One of the most senior doctors in the Department of Health today launches a scathing attack on Andrew Lansley's NHS reforms, claiming that they will raise costs, increase bureaucracy and destroy the key relationships that make the health service work.
Sir Roger Boyle, who retired as the Government's National Director of Heart Disease at the weekend, accuses the Health Secretary of squandering past gains in treatment because of his obsession with opening up the NHS to private contractors.
Sir Roger said: "The allegiances [of the private companies] will be to their shareholders, not to the users of the services. If the market was going to work, the Americans would have cracked it. Where is the evidence that competition between commercial providers makes a blind bit of difference to cost efficiency and quality?
"The competition I want to see is between clinicians vying with each other over whose service is the best. I absolutely think the NHS is the best public service in the world. It is horrific that its future is threatened."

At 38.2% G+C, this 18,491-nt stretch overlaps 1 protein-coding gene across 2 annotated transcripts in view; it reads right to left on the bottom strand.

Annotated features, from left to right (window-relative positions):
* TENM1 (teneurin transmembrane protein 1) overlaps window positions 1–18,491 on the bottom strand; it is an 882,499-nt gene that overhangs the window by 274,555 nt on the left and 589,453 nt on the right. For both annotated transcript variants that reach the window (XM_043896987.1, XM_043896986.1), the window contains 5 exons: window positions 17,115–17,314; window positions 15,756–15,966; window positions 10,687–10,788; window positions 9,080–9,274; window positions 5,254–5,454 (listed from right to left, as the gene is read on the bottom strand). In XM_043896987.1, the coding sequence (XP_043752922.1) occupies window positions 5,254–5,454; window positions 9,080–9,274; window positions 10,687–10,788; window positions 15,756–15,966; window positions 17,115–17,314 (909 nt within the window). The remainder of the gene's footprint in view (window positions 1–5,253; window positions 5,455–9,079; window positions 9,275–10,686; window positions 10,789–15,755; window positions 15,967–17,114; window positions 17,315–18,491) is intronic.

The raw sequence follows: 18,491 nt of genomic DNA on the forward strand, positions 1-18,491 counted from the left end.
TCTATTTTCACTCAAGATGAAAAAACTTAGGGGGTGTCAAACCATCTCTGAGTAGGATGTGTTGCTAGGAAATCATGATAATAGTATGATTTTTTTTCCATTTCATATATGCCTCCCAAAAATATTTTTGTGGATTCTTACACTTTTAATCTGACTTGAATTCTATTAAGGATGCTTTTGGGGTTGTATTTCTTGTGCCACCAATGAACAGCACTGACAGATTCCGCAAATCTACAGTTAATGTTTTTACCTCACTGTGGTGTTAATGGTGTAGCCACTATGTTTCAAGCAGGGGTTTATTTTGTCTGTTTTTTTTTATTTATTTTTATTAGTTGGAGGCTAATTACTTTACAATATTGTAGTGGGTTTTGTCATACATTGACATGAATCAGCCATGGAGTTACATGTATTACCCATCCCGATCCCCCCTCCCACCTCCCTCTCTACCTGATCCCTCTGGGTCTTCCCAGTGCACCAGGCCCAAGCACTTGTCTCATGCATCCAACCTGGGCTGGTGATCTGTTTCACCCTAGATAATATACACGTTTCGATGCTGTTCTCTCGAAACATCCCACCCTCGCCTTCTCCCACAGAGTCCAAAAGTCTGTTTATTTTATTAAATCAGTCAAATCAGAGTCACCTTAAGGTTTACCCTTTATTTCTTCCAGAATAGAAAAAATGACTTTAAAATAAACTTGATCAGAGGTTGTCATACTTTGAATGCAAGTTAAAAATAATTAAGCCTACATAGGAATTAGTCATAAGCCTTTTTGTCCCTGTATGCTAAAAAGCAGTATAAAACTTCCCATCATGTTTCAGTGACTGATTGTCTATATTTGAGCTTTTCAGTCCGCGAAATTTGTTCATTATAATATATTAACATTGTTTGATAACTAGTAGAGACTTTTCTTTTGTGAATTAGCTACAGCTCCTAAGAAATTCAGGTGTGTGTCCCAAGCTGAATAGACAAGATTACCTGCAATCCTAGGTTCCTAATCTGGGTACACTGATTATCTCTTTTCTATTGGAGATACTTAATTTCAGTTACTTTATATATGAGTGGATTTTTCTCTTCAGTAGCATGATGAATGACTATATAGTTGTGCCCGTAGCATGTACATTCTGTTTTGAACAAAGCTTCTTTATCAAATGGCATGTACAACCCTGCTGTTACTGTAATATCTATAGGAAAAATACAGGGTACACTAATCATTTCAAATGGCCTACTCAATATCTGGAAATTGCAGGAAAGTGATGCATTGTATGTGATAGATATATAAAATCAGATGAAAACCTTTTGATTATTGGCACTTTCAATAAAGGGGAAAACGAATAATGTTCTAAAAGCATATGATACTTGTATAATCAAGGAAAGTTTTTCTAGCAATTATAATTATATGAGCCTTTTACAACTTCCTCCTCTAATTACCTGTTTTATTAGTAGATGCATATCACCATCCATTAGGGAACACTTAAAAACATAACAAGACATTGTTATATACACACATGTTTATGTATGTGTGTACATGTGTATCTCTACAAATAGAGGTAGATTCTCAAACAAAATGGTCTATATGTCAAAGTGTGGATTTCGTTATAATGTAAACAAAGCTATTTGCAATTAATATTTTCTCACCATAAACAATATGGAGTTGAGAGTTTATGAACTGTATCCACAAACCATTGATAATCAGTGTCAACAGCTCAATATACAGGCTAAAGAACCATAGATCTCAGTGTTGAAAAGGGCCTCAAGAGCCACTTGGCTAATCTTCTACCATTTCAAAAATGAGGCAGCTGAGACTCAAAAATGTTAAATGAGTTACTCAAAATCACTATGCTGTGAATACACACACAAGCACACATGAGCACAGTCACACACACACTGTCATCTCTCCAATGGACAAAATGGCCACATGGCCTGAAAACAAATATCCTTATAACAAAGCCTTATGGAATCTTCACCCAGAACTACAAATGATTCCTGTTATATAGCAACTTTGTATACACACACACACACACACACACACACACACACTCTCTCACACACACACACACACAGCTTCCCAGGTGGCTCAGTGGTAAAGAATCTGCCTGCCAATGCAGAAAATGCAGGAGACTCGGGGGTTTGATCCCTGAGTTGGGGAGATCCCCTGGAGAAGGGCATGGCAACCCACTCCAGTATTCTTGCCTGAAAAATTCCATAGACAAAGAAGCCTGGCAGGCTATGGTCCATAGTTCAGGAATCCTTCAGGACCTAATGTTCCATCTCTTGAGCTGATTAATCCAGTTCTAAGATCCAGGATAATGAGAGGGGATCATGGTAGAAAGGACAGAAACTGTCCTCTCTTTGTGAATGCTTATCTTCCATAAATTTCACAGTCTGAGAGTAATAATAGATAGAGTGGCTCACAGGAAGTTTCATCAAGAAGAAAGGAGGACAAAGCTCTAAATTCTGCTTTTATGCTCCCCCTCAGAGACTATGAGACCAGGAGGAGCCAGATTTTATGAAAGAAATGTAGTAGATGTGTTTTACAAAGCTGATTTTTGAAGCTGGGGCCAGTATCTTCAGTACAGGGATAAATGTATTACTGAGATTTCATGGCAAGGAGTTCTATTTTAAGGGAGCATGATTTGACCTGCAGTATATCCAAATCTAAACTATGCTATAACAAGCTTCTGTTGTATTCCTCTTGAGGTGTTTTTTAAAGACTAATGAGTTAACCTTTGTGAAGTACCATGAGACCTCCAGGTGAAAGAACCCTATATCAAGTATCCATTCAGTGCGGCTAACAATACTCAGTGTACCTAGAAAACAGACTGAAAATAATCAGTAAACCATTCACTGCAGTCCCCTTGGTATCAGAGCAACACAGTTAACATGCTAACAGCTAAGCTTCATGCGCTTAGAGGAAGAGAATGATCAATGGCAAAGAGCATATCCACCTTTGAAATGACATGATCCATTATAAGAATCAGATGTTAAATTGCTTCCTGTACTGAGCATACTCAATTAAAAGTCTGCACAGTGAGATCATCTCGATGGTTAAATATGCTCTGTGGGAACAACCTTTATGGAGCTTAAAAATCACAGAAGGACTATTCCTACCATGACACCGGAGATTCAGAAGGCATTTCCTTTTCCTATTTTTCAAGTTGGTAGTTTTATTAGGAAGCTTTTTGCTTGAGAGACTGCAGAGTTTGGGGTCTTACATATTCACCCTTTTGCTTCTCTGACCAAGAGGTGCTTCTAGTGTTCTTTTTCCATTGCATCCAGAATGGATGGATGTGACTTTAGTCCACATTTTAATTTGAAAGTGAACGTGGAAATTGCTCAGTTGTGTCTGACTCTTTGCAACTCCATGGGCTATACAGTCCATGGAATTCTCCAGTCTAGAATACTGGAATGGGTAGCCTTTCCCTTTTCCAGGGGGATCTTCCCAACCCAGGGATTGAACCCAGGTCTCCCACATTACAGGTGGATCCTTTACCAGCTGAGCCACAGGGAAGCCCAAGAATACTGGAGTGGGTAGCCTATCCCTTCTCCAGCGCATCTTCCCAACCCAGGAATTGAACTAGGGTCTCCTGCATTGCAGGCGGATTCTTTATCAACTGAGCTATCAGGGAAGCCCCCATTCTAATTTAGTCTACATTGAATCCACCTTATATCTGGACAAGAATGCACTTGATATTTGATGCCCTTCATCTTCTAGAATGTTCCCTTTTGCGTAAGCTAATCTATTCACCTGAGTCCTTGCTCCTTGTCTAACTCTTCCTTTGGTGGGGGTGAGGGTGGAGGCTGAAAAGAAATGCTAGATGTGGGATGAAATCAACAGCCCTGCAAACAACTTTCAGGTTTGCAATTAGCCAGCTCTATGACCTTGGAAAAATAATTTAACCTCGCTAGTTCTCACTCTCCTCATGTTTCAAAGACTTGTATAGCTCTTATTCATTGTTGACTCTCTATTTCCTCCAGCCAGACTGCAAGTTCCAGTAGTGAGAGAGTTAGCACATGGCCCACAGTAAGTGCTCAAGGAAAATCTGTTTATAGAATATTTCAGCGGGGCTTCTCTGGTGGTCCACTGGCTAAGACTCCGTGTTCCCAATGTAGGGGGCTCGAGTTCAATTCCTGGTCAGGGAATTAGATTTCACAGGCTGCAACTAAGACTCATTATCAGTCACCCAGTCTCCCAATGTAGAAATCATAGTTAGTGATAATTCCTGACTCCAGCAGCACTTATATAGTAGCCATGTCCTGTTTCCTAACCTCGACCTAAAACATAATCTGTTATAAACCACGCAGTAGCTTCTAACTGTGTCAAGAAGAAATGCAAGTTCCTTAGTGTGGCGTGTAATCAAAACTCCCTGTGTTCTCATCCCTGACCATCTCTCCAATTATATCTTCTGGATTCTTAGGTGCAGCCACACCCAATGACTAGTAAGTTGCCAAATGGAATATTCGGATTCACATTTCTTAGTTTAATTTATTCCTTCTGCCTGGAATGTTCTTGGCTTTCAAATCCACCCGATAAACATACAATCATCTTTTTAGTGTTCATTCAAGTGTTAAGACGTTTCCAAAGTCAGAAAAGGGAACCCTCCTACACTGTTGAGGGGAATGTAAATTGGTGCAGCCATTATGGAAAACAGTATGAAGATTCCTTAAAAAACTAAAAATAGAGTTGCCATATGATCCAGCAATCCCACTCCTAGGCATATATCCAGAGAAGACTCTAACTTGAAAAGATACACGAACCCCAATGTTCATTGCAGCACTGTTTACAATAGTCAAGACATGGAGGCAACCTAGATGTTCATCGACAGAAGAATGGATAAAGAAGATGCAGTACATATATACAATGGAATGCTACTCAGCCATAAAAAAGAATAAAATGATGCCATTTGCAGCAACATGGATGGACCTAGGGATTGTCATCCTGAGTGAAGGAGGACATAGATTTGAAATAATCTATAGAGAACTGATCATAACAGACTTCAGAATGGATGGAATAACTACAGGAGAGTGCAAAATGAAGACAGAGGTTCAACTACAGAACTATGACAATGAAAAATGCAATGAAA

Sir Roger's views are known to be widely shared in the department, across the profession and among MPs, and suggest the Government's revised NHS Bill will have a bumpy ride when it returns to the Commons.
Sir Roger says Mr Lansley had not bothered to visit him until a fortnight ago, despite his success in halving heart-disease death rates and slashing waiting times in the past decade. He suggested he was only given a meeting with Mr Lansley after he had made a speech criticising NHS reforms. "Miraculously, I found myself in his office," said Sir Roger. "His aides were debating whether they could sack me before they discovered I was going anyway. Lansley said he was disappointed I had gone public without telling him. Except he could have found out if he'd bothered to see me."
Health Minister Simon Burns said: "Modernising the NHS will both safeguard the future of our health service, and deliver a world-class service that puts patients at the heart of everything it does."Reuse content